Hundreds of patients asked to take part in developing bowel cancer blood test
Hundreds of patients are being asked to help trial a test that could detect or rule out bowel cancer without the need for hospital investigations.
The test could one day mean that people showing possible bowel cancer symptoms would no longer require a colonoscopy – using a tiny camera to check their insides – or a CT scan.
This latest study builds on award-winning research developed by experts at Swansea Bay University Health Board and Swansea University.
It will combine a new type of blood test created by the Swansea team with a test already widely available for bowel cancer screening.
And while the team may be based in Swansea, the study will involve around 800 patients from four South Wales health board areas and two regions in England.
Colorectal, or bowel, cancer is the third most common cancer worldwide, with 41,000 cases diagnosed in the UK every year.
Early diagnosis is hampered by the lack of “red flag” symptoms and patients often present either at a late stage of development or as an emergency, with reduced chances of survival.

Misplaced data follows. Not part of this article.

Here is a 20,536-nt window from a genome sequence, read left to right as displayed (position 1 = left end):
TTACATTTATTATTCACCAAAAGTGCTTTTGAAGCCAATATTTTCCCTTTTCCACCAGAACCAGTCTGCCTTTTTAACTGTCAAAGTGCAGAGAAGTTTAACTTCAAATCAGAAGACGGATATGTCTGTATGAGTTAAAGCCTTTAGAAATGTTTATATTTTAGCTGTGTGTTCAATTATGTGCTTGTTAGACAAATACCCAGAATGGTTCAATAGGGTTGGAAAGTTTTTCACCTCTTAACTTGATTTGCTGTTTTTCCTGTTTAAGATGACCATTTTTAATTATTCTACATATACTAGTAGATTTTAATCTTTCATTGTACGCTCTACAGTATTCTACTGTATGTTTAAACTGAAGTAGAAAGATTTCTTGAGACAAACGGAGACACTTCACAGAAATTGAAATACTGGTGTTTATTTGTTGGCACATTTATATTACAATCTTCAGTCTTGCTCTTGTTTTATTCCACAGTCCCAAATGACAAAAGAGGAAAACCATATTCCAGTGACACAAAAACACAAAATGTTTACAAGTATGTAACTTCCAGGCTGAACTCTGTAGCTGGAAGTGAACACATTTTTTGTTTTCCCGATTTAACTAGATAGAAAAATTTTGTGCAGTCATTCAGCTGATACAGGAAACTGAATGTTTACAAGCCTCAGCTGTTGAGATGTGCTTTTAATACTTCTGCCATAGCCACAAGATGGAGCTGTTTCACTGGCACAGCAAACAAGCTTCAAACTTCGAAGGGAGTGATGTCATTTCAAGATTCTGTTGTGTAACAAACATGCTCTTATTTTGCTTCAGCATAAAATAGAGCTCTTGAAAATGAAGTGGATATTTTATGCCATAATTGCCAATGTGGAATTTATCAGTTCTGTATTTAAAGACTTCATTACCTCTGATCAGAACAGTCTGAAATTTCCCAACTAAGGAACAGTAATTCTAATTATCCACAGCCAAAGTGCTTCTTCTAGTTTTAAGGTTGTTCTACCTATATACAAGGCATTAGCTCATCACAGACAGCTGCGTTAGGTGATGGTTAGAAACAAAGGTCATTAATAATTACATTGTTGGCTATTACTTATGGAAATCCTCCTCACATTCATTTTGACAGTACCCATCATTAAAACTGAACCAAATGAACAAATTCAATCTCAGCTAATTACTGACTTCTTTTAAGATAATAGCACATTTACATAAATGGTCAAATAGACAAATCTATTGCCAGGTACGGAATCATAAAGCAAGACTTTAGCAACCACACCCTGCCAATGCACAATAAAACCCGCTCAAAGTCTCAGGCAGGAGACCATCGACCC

Professor Dean Harris, Singleton Hospital consultant colorectal surgeon, is leading the research project.
“We have just finished analysing the results of the second trial and it was very successful.
“We found very good accuracy levels from the blood test and a really good reliability in ruling out cancer. If it’s ruled out then far fewer patients would need to be referred into hospital.
“They can be reassured by their GP that it isn’t cancer, and their symptoms can be treated by the GP.
“If the test does come back positive then the patient can be fast-tracked to have an urgent colonoscopy test.”